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Who might be interested in this

  • Anyone interested in the future of medicine
  • Students of stem cell research
  • Parents of young children
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Pure Red Cell Aplasia and the future of treatment using stem cell therapies

by Wideacademy - Updated 11 April, 2018

  • Blood disorder
  • Anaemia
  • Stem Cell Transplant
  • Peripheral Blood Stem Cells

What is Pure Red Cell Aplasia? Pure Red Cell Aplasia or erythroblastopenia is a form of anaemia, a blood disorder caused by a reduction in the number of red blood cells. There are many different forms of anaemia. But people with Pure Red Cell Aplasia have bone marrow which is incapable of producing red blood cells. Symptoms of the disease are the same for all types of anaemia: pallor fatigue elevated heart-rate dizziness shortness of breath insomnia difficulty concentrating Because Pure Red Cell Aplasia comes on gradually someone with the disease might not outwardly appear to be as ill as…

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Sly Syndrome and future stem cell treatment of metabolic disorders

by Wideacademy - 10 April, 2018

  • Mucopolysaccharidoses
  • Metabolic disorder

What is Sly Syndrome? Sly Syndrome (SS) is part of a group of metabolic diseases called the mucopolysaccharidoses. It is caused by a deficiency of a specific lysosomal storage enzyme. Lysosomes are the recycling centres of cells, responsible for digesting nutrients and breaking down complex carbohydrates and fats for the cell to use. Without functional lysosomes, long chain carbohydrate molecules called glycosaminoglycans (GAGs) build up and cause progressive damage. GAGs help us to build bone, cartilage, tendons and connective tissue and are essential to normal growth. But if they’re not…

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Who might be interested in this

  • Anyone interested in the future of medicine
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Beta Thalassaemia Major: how stem cell therapies can shape future treatment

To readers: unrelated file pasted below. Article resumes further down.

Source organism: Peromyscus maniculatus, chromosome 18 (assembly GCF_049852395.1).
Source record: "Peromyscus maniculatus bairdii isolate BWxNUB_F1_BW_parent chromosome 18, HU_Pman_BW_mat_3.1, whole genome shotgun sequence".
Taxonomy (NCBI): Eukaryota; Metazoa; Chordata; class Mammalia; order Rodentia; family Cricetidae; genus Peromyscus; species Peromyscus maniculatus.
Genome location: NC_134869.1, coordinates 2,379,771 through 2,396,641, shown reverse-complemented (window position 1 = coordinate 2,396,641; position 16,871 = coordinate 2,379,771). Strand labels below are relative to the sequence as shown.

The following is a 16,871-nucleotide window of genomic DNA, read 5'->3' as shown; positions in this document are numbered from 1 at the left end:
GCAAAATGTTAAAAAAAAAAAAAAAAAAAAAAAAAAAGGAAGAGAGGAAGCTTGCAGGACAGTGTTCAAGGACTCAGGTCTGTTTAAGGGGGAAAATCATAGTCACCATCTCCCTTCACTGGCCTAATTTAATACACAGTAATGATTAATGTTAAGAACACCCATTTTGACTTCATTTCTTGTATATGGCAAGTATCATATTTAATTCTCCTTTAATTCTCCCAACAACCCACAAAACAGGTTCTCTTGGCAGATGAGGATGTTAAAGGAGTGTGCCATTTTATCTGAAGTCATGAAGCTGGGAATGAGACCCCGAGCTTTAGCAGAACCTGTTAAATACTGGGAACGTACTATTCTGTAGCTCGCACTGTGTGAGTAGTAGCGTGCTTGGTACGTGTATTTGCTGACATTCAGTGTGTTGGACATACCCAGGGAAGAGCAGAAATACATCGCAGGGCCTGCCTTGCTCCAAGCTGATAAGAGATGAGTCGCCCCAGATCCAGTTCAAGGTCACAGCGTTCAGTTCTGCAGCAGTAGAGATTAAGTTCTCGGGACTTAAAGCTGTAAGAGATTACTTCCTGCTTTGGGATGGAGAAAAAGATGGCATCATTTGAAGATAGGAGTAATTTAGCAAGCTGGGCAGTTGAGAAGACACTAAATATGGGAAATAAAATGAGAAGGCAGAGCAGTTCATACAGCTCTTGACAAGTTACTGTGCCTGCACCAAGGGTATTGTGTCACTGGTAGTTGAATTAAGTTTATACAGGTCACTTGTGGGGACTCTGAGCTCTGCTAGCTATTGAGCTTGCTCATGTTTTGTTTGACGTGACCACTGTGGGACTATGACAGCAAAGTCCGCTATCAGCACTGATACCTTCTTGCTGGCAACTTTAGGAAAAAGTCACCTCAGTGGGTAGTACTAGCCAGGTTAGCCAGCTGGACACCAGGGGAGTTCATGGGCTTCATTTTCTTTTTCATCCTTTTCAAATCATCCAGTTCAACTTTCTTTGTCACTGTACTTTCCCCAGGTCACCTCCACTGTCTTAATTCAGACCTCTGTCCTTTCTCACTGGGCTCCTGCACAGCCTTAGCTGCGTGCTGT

by Wideacademy - Updated 09 April, 2018

  • Blood disorder
  • Anaemia
  • Allogeneic
  • Stem Cell Transplant
  • Clinical trial

What is Beta Thalassaemia Major? Beta Thalassaemia is an inherited blood disorder affecting the production of haemoglobin. Haemoglobin is responsible for carrying oxygen to our body’s cells. Low levels of haemoglobin result in reduced oxygen in the body, which leads to a host of complications, including anaemia, fatigue, an irregular heartbeat and even cardiac arrest. Of the two forms, Beta Thalassaemia Minor and Beta Thalassaemia Major, the latter is the more severe. Symptoms of the disorder appear at birth and include: feeding problems anaemia distended abdomen enlarged spleen and liver…

Research 5
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Adrenoleukodystrophy and how gene therapy may be the biggest treatment breakthrough since Lorenzo's oil

by Wideacademy - Updated 09 April, 2018

  • Neurological impairment
  • Metabolic disorder
  • Haemopoietic
  • Gene Therapy
  • Leukodystrophies

What is Adrenoleukodystrophy (ALD)? Adrenoleukodystrophy is a potentially deadly metabolic disorder affecting the brain and the production of hormones. It is part of a group of genetic diseases called ‘leukodystrophies’ related to a lack of myelin, or “white matter”, the fatty, protective covering around nerve cells that enables signal transmission. Without it the brain and nervous system cannot function and it leads to neurological problems. People with ALD also have adrenal insufficiency, which means their impaired adrenal gland cannot produce enough adrenaline and cortisol — these…

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Who might be interested in this

  • Anyone interested in the future of medicine
  • Students of stem cell research
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Polycythaemia Vera and stem cell treatment for myeloproliferative disorders

by Wideacademy - 08 April, 2018

  • Myeloproliferative Disorder
  • Blood disorder
  • Acquired blood disease

What is Polycythaemia Vera (PCV)? Polycythaemia Vera (PCV) is a disease which causes the bone marrow to produce too many red blood cells. It can sometimes also lead to the over-production of white blood cells and platelets. An excess of blood cells causes the blood to become more viscous, which increases the risk of blood clotting and deep vein thrombosis. Blood clots affect 30% of people with the disease before they are diagnosed. If blood clots reach the lungs they lead to a pulmonary embolism, which is life-threatening. They may also cause a stroke or heart attack by travelling to the brain…